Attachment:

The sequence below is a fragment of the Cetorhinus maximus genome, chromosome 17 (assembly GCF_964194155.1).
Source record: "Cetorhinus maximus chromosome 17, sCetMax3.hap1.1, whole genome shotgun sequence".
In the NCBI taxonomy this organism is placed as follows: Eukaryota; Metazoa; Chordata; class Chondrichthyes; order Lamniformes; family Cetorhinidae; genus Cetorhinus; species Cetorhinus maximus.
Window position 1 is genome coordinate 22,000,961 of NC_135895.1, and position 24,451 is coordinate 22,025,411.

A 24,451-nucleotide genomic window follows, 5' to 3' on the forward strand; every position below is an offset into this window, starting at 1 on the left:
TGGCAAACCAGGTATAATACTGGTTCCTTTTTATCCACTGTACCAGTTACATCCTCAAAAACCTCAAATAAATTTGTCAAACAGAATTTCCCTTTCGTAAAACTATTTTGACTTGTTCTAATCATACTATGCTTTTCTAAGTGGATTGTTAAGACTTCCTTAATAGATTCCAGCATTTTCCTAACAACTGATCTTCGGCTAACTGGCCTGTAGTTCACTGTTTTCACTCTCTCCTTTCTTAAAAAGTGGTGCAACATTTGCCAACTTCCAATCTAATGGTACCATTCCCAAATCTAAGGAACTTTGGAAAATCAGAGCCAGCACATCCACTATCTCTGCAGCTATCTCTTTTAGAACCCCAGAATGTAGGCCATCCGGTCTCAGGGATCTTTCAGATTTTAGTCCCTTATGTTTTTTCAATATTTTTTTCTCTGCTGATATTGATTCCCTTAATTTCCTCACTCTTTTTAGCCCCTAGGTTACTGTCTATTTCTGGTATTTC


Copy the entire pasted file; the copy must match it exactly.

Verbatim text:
The sequence below is a fragment of the Cetorhinus maximus genome, chromosome 17 (assembly GCF_964194155.1).
Source record: "Cetorhinus maximus chromosome 17, sCetMax3.hap1.1, whole genome shotgun sequence".
In the NCBI taxonomy this organism is placed as follows: Eukaryota; Metazoa; Chordata; class Chondrichthyes; order Lamniformes; family Cetorhinidae; genus Cetorhinus; species Cetorhinus maximus.
Window position 1 is genome coordinate 22,000,961 of NC_135895.1, and position 24,451 is coordinate 22,025,411.

A 24,451-nucleotide genomic window follows, 5' to 3' on the forward strand; every position below is an offset into this window, starting at 1 on the left:
TGGCAAACCAGGTATAATACTGGTTCCTTTTTATCCACTGTACCAGTTACATCCTCAAAAACCTCAAATAAATTTGTCAAACAGAATTTCCCTTTCGTAAAACTATTTTGACTTGTTCTAATCATACTATGCTTTTCTAAGTGGATTGTTAAGACTTCCTTAATAGATTCCAGCATTTTCCTAACAACTGATCTTCGGCTAACTGGCCTGTAGTTCACTGTTTTCACTCTCTCCTTTCTTAAAAAGTGGTGCAACATTTGCCAACTTCCAATCTAATGGTACCATTCCCAAATCTAAGGAACTTTGGAAAATCAGAGCCAGCACATCCACTATCTCTGCAGCTATCTCTTTTAGAACCCCAGAATGTAGGCCATCCGGTCTCAGGGATCTTTCAGATTTTAGTCCCTTATGTTTTTTCAATATTTTTTTCTCTGCTGATATTGATTCCCTTAATTTCCTCACTCTTTTTAGCCCCTAGGTTACTGTCTATTTCTGGTATTTC